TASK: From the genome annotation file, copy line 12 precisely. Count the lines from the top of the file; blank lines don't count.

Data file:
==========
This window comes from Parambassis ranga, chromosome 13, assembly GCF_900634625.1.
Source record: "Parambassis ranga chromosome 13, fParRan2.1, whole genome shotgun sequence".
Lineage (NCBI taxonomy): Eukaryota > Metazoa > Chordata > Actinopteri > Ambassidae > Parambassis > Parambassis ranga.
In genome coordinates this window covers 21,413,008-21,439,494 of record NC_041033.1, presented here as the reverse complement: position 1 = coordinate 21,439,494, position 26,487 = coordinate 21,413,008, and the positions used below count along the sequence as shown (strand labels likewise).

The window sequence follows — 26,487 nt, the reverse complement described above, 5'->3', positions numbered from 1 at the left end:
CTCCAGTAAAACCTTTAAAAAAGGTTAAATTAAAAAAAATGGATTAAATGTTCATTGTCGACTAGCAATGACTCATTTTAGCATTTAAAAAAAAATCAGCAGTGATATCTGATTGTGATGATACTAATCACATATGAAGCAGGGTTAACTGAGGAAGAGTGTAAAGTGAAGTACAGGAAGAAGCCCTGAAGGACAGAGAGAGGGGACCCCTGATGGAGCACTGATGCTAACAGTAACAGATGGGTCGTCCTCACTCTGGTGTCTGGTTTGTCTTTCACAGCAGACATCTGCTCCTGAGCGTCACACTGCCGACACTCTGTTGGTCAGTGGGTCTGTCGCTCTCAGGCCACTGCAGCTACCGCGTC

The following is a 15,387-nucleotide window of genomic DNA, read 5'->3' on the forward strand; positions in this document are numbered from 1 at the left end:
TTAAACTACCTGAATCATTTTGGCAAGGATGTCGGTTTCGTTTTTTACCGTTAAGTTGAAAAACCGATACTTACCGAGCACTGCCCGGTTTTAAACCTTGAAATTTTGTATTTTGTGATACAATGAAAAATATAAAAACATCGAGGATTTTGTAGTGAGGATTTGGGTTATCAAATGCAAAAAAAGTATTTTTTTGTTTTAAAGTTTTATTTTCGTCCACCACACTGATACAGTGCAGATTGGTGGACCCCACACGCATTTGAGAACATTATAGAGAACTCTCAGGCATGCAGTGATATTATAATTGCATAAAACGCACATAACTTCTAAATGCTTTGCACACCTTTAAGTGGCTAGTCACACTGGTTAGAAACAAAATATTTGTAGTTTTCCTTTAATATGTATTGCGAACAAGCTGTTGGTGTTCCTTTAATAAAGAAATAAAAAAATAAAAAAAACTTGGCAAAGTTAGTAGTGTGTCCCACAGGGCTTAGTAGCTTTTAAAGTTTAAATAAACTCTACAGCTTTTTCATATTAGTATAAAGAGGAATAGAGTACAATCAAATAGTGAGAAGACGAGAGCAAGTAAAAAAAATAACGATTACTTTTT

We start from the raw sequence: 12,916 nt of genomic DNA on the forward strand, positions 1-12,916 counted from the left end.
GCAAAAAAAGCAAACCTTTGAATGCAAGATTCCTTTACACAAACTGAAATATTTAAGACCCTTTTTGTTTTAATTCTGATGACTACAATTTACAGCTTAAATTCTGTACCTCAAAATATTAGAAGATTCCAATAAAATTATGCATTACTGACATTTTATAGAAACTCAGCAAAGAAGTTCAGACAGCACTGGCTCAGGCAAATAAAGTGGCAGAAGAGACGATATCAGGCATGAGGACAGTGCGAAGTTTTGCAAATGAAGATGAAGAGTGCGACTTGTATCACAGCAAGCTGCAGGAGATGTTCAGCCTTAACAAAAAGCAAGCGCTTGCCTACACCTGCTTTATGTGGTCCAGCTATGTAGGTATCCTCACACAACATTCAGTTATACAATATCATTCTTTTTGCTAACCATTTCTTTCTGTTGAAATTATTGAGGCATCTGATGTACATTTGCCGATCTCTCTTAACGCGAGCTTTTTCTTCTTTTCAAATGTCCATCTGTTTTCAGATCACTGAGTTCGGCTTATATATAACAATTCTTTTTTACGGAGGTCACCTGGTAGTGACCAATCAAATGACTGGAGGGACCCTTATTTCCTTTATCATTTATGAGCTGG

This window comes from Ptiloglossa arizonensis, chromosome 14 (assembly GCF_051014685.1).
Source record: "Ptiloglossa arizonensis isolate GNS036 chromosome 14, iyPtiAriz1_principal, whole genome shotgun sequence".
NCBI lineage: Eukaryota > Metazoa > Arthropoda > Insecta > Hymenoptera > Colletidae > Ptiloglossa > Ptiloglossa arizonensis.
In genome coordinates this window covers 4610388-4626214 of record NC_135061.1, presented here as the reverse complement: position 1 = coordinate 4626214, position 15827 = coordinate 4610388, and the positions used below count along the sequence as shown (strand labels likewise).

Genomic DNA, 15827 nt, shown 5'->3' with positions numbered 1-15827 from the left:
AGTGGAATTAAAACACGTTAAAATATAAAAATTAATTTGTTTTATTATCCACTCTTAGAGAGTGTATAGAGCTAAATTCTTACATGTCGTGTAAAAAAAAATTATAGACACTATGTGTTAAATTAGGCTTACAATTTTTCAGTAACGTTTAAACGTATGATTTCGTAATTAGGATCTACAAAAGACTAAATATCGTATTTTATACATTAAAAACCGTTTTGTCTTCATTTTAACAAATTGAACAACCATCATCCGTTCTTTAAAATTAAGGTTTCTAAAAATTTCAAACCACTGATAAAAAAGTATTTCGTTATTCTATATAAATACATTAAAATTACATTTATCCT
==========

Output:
Source record: "Ptiloglossa arizonensis isolate GNS036 chromosome 14, iyPtiAriz1_principal, whole genome shotgun sequence".